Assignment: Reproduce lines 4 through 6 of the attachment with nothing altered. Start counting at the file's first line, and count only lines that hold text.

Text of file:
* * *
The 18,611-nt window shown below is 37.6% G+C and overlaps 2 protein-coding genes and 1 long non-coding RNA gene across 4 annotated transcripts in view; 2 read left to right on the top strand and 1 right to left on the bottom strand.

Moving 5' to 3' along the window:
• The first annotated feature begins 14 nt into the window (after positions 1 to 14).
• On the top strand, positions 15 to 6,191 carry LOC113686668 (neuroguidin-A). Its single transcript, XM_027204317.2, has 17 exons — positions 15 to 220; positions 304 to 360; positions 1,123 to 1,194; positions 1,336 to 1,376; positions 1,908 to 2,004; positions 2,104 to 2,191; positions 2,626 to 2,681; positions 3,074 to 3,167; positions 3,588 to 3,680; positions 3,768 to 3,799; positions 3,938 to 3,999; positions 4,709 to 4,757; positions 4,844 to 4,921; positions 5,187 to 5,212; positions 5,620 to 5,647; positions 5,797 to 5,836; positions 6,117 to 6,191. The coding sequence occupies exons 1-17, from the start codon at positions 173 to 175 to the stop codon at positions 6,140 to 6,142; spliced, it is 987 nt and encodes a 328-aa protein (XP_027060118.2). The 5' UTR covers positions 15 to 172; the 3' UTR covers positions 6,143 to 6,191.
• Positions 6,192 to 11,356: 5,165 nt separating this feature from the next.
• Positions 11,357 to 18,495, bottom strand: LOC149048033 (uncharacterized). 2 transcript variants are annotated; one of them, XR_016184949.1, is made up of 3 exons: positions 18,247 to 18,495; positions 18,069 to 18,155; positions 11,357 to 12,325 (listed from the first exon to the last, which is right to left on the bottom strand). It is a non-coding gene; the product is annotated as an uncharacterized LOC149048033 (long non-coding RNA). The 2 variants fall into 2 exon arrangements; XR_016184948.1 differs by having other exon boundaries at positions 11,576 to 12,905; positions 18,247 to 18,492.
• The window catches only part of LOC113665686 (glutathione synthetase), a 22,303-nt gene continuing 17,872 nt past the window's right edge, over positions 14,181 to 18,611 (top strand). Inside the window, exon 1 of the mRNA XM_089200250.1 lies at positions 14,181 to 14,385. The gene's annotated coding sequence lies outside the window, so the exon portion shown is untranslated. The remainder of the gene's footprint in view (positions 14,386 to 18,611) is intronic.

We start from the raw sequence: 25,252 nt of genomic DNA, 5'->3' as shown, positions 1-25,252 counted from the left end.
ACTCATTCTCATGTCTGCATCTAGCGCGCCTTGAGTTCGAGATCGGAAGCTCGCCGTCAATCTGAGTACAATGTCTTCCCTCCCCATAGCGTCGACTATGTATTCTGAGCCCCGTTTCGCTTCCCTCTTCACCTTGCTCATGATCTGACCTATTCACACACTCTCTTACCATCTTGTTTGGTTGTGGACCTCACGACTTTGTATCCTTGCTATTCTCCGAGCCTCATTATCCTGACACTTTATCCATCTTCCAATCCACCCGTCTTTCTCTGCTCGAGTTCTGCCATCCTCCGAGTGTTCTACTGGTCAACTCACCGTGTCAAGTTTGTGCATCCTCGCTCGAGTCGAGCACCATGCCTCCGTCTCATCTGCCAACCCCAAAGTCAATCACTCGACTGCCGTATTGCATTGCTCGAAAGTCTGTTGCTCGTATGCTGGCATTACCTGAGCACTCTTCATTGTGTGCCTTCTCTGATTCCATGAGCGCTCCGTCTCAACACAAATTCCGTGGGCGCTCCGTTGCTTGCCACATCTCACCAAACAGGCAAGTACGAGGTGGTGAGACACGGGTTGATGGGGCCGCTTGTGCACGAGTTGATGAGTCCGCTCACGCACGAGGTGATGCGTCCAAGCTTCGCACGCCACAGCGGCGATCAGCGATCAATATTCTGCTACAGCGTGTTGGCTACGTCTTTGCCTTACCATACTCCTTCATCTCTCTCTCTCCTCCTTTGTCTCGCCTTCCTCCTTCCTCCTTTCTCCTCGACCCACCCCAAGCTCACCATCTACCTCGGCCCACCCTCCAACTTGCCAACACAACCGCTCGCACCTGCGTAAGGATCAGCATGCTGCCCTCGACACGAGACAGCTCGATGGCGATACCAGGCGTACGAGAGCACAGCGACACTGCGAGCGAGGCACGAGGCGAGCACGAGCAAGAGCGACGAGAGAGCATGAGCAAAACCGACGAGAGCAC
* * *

• On the top strand, positions 15 to 6,191 carry LOC113686668 (neuroguidin-A). Its single transcript, XM_027204317.2, has 17 exons — positions 15 to 220; positions 304 to 360; positions 1,123 to 1,194; positions 1,336 to 1,376; positions 1,908 to 2,004; positions 2,104 to 2,191; positions 2,626 to 2,681; positions 3,074 to 3,167; positions 3,588 to 3,680; positions 3,768 to 3,799; positions 3,938 to 3,999; positions 4,709 to 4,757; positions 4,844 to 4,921; positions 5,187 to 5,212; positions 5,620 to 5,647; positions 5,797 to 5,836; positions 6,117 to 6,191. The coding sequence occupies exons 1-17, from the start codon at positions 173 to 175 to the stop codon at positions 6,140 to 6,142; spliced, it is 987 nt and encodes a 328-aa protein (XP_027060118.2). The 5' UTR covers positions 15 to 172; the 3' UTR covers positions 6,143 to 6,191.
• Positions 6,192 to 11,356: 5,165 nt separating this feature from the next.
• Positions 11,357 to 18,495, bottom strand: LOC149048033 (uncharacterized). 2 transcript variants are annotated; one of them, XR_016184949.1, is made up of 3 exons: positions 18,247 to 18,495; positions 18,069 to 18,155; positions 11,357 to 12,325 (listed from the first exon to the last, which is right to left on the bottom strand). It is a non-coding gene; the product is annotated as an uncharacterized LOC149048033 (long non-coding RNA). The 2 variants fall into 2 exon arrangements; XR_016184948.1 differs by having other exon boundaries at positions 11,576 to 12,905; positions 18,247 to 18,492.